Lennar Gives Good Reason For S&P 500 Investors To Worry

What this means for the S&P 500 is that Q3 earnings growth will likely fall short of the +50% expected by the average market participant (such as ourselves). What this means for the market is a massive reset of earnings expectations akin to what happened in early 2020 when the Coronavirus Pandemic first shut down the global economy.

The home builders are, or were, we should say, in a golden age that would still persist if not for supply chain challenges. Now, with those headwinds in place and apparently growing, the entire industry’s earnings outlook has come into question. The good news is that demand remains strong and backlogs are building, the bad news is that we don’t know how long headwinds will last and what will happen to the market in that time.

So, Lennar posted $6.94 billion in net consolidated revenue for a gain of 18% over last year. The bad news is that the market, in general, is expecting an S&P 500 company to outperform its consensus estimate by an average of 2500 basis points, Lennar missed the consensus by 440 basis points.

Internally, gains were driven by an increase in deliveries coupled with an increase in selling price. Lennar reports deliveries up 10% over last year but 600 basis points shy of expectation. In regards to earnings, the company has been able to outpace inflationary pressures with pricing increases that resulted in a 420 basis point improvement to gross margin. The gross margin came in at 27.3% versus 23.1% last year with a notable decline in SG&A expense as well.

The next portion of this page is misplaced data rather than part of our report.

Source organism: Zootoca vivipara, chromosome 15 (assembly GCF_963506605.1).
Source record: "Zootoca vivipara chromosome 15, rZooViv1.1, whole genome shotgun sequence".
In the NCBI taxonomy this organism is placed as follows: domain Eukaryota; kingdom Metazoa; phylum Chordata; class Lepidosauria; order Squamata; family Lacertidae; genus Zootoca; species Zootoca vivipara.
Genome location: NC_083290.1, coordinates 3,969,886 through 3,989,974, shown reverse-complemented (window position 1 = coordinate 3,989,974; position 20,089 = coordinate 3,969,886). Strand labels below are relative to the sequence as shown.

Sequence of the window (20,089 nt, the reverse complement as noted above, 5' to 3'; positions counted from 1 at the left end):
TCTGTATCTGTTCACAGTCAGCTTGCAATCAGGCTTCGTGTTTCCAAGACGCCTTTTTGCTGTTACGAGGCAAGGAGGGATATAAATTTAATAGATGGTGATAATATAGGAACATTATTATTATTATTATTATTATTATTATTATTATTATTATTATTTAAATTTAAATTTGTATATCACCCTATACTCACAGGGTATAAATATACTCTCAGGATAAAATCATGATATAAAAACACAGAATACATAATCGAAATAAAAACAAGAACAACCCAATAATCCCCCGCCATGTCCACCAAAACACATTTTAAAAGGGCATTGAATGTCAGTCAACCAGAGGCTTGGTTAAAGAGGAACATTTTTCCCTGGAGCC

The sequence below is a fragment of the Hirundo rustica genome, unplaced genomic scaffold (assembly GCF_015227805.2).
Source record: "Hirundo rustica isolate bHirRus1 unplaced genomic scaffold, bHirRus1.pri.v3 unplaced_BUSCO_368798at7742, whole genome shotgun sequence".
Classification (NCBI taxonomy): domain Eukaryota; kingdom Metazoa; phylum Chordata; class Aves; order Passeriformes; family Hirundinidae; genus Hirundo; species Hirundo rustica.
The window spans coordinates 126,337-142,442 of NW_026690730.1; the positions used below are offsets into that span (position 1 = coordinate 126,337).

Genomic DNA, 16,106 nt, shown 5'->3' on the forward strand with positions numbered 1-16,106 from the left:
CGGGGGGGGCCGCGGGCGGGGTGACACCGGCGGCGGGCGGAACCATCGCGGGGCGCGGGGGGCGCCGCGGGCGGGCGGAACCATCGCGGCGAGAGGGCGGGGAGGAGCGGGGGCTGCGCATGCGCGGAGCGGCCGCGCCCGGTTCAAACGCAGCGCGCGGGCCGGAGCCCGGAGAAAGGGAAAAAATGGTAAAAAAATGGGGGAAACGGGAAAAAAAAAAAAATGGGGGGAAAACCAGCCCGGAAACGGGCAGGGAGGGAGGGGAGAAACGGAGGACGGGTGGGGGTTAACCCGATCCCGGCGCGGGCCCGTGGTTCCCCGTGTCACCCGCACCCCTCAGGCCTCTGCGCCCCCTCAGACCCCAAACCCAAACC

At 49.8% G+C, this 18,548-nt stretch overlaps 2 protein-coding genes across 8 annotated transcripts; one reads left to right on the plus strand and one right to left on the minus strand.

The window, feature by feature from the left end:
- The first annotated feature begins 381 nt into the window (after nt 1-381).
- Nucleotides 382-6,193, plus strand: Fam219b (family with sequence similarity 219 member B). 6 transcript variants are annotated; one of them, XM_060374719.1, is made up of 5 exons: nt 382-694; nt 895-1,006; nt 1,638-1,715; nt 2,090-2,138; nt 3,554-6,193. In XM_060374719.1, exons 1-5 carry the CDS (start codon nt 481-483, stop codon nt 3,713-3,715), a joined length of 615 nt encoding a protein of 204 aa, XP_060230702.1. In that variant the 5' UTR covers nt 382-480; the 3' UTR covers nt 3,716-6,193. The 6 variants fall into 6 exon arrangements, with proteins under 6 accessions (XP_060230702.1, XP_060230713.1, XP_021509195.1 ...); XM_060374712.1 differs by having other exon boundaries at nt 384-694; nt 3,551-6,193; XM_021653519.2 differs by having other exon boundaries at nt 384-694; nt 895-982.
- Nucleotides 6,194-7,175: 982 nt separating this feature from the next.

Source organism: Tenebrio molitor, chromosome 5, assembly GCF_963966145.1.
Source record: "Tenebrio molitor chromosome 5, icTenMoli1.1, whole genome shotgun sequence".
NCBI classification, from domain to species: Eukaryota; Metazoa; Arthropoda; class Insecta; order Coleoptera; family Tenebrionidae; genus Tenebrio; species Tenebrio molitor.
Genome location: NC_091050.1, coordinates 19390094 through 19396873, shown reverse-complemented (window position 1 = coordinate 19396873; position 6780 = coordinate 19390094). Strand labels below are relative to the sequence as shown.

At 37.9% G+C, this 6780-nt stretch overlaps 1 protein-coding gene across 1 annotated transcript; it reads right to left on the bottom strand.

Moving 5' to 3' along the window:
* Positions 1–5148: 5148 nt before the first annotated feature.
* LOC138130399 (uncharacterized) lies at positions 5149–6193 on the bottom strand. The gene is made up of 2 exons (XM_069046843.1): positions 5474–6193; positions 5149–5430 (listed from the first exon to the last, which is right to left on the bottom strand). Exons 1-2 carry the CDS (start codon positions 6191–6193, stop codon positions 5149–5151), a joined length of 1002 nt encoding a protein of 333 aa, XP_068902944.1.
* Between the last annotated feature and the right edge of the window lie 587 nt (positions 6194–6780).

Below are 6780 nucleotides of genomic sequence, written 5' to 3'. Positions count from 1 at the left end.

While gross margin came in at a record high, SG&A expense as a percentage of revenue came in at a record low. As for earnings, the company reported fantastic earnings despite the revenue shortfall with the GAAP $4.52 in EPS $1.26 ahead of consensus. Q3 adjusted earnings were as expected at $3.27.

Looking forward, the business should remain strong but will continue to be hampered by supply chain challenges. The company reported a 5% increase in new orders by units and a 31% increase in the backlog that promises to keep Lennar busy for many quarters. Notably, price increases for both new orders and average backlog are up substantially more than the order volume. The average price of a new order is up 19% while the value of the backlog is up 52%. The bad news is that Lennar lowered its guidance for deliveries by 15% due to its headwinds and challenges.

Headwinds are cutting into Lennar’s results but its results are still good and driving substantial cash flows. The company not only improved its cash position over the past quarter but it repurchased 2.5 million shares at a cost of $246.50 million and paid down $300 million in debt.

The reduction in debt and ensuing balance sheet Improvement led S&P to upgrade the company’s debt to investment grade which means all three rating agencies rank the company investment-grade. The data from Marketbeat.com also shows that Lennar also pays a healthy if not large dividend that comes with a very high expectation of double-digit increases this year and next.

Shares of Lennar are down more than 3% in the wake of the earnings report and guidance downgrade and may fall farther. In the near term, price action may find some support near the $55 level but we see this dock moving down to the $92 level or lower. Our target for firm support is near the $90 level where price action has bounced before. If price action can’t hold up at this level there may be a bigger problem in the housing sector than we suspect.

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